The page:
Seven Odd Musical Instruments


Travel anywhere in the world and what do you find in every culture? No, I’m not thinking about alcohol (but that would be true). I’m thinking of musical instruments. So as I build the setting for my fantasy novels, I knew I needed to dream up a few so the people of Tlefas would have some kind of entertainment.

A quick Google search got me more than I bargained for. Some of these instruments I’d love to hear played. Others, I don’t even want to think about.

African Thumb Piano

These tiny instruments are held in the palm of one hand. Every tribe has its own variation, but the basic model is the same. Keys of different lengths and shapes are clamped to a resonator, usually some kind of wood board or box, or a hollow gourd.

The keys are usually iron or some other metal, often recycled from bedsprings or the spokes from bicycles.

And with the variation in design, so do the names. In Zambia, (where the one pictures is from) it’s the kankobela. Other names are mbira, ilimbas, gyiilgo or prempremsuah. Traditionally, thumb pianos were used for religious purposes.

Aeolian wind harp

These ancient Greek harps were designed to be played by the wind, not human hands. Some hung from trees, others were constructed to stand alone and were often several feet high. They often had a range from deepest bass to high soprano.


This wood and bark Viking wind instrument was used to sound war calls in the Middle Ages. Most were about two feet long and rather narrow, somewhat like an oversized used vuvuzela.


This one takes the cake for complexity. This medieval Swedish instrument has 16 strings and 37 keys. To play it, you slide the keys under the strings and push them up to the string. Meanwhile, the strings are played with a bow.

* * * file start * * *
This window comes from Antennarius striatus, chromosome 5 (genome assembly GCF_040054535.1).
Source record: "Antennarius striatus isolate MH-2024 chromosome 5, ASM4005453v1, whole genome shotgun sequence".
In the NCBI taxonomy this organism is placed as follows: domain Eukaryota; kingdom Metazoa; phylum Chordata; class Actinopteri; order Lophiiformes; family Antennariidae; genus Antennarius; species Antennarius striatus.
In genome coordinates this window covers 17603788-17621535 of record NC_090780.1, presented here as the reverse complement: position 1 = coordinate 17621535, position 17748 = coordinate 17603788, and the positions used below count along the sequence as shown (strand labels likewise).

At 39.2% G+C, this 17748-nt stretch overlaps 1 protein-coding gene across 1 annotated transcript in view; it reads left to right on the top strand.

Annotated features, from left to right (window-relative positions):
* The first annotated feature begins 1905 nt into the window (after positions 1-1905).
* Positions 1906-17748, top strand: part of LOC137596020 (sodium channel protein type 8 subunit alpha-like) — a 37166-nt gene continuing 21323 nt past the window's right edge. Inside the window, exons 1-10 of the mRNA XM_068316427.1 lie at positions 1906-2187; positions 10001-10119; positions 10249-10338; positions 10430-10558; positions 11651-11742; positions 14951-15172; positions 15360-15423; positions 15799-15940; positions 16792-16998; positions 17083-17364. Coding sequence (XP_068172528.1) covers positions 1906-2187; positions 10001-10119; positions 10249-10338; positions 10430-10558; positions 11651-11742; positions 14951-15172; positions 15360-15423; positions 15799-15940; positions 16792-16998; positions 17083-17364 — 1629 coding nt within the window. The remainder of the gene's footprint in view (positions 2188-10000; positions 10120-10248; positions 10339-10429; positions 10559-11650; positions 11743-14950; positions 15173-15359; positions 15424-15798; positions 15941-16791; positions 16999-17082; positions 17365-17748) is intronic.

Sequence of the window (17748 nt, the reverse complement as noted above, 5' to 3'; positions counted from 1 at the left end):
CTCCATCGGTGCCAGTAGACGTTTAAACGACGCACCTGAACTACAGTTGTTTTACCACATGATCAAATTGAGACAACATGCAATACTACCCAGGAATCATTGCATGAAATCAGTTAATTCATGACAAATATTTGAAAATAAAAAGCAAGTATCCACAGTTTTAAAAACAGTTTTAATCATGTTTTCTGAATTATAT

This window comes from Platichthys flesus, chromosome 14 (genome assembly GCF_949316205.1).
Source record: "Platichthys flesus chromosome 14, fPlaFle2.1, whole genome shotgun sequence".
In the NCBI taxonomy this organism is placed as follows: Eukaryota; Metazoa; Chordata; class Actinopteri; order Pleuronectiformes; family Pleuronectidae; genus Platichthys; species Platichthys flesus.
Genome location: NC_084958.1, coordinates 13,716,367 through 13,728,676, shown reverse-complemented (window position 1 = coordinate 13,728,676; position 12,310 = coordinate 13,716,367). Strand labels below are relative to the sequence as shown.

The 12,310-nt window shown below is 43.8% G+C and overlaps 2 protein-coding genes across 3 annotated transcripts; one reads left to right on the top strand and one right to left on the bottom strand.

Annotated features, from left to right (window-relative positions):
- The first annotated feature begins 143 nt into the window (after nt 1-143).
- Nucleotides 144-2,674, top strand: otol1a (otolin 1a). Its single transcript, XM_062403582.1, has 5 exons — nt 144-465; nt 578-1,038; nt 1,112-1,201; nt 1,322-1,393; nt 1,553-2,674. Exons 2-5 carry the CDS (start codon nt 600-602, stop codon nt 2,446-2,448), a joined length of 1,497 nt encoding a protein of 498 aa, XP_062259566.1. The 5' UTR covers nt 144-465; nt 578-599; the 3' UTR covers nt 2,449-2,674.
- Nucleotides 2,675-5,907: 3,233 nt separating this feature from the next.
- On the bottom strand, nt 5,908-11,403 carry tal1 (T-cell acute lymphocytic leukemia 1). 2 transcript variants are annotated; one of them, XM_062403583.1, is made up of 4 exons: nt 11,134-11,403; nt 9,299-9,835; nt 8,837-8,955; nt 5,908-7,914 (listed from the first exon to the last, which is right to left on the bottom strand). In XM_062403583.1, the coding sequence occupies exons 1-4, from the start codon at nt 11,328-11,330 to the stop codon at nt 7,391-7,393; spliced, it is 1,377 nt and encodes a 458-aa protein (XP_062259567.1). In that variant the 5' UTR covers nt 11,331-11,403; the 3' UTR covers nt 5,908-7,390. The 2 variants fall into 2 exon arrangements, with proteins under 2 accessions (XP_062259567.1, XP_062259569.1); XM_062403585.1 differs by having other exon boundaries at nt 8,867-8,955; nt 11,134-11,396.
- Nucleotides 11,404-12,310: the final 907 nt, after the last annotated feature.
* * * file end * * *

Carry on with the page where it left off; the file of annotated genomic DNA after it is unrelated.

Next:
Viennese Vegetable Orchestra

Yes, it’s an entire orchestra made from fresh veggies. Each morning the musicians shop for vegetables, and then carve them up for the evening’s performance. Afterward, they end up in the soup. The vegetables, not the musicians.

Glass Armonica

Invented by none other than Ben Franklin in 1761, the glass armonica was inspired by the phenomenon that a tone could be produced by stroking the lip of a wine glass filled with water. Reversing the concept, Franklin arranged 37 glass bowls on a spindle and spun it slowly. The player just touched the glass with wet fingertips, which produces chords. Apparently the chords produced were so beautiful, even Mozart and Beethoven composed music for the glass armonica.


The theremin was invented by Russian Leon Theremin in 1928, and is an early electronic instrument controlled without any physical contact by the person playing it. Two metal antennas sense the position of the musician’s hands, which in turn regulate the frequency and volume of the sound produced.

Apparently most of us have heard theremins played, as they produce an eerie sound that serves well as the background music in horror films.

One strange variation was inserting the theremin into a dead honey badger, creating the badgermin. (I’m not making this up.) Supposedly you play the badgermin by waving it in the air. I’ll pass, especially if the badgermin was built more than a day ago.

Lots of fodder for creating a new set of instruments for the king and people of Tlefas to enjoy!

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